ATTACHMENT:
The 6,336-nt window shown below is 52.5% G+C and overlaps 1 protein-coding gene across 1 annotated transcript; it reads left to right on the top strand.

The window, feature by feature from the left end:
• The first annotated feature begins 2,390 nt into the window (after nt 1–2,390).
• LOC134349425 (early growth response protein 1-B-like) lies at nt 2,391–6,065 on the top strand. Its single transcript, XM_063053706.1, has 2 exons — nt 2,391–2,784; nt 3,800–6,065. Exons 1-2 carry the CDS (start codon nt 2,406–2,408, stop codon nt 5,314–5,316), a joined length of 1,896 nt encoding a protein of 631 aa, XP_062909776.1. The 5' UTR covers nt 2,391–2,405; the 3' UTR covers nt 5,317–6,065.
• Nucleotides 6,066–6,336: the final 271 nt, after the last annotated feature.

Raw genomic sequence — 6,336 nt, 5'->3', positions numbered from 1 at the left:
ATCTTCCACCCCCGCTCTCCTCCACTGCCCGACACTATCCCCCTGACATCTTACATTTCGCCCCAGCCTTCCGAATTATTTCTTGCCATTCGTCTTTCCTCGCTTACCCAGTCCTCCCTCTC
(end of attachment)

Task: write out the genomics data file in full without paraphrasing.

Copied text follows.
The 6,336-nt window shown below is 52.5% G+C and overlaps 1 protein-coding gene across 1 annotated transcript; it reads left to right on the top strand.

The window, feature by feature from the left end:
• The first annotated feature begins 2,390 nt into the window (after nt 1–2,390).
• LOC134349425 (early growth response protein 1-B-like) lies at nt 2,391–6,065 on the top strand. Its single transcript, XM_063053706.1, has 2 exons — nt 2,391–2,784; nt 3,800–6,065. Exons 1-2 carry the CDS (start codon nt 2,406–2,408, stop codon nt 5,314–5,316), a joined length of 1,896 nt encoding a protein of 631 aa, XP_062909776.1. The 5' UTR covers nt 2,391–2,405; the 3' UTR covers nt 5,317–6,065.
• Nucleotides 6,066–6,336: the final 271 nt, after the last annotated feature.

Raw genomic sequence — 6,336 nt, 5'->3', positions numbered from 1 at the left:
ATCTTCCACCCCCGCTCTCCTCCACTGCCCGACACTATCCCCCTGACATCTTACATTTCGCCCCAGCCTTCCGAATTATTTCTTGCCATTCGTCTTTCCTCGCTTACCCAGTCCTCCCTCTC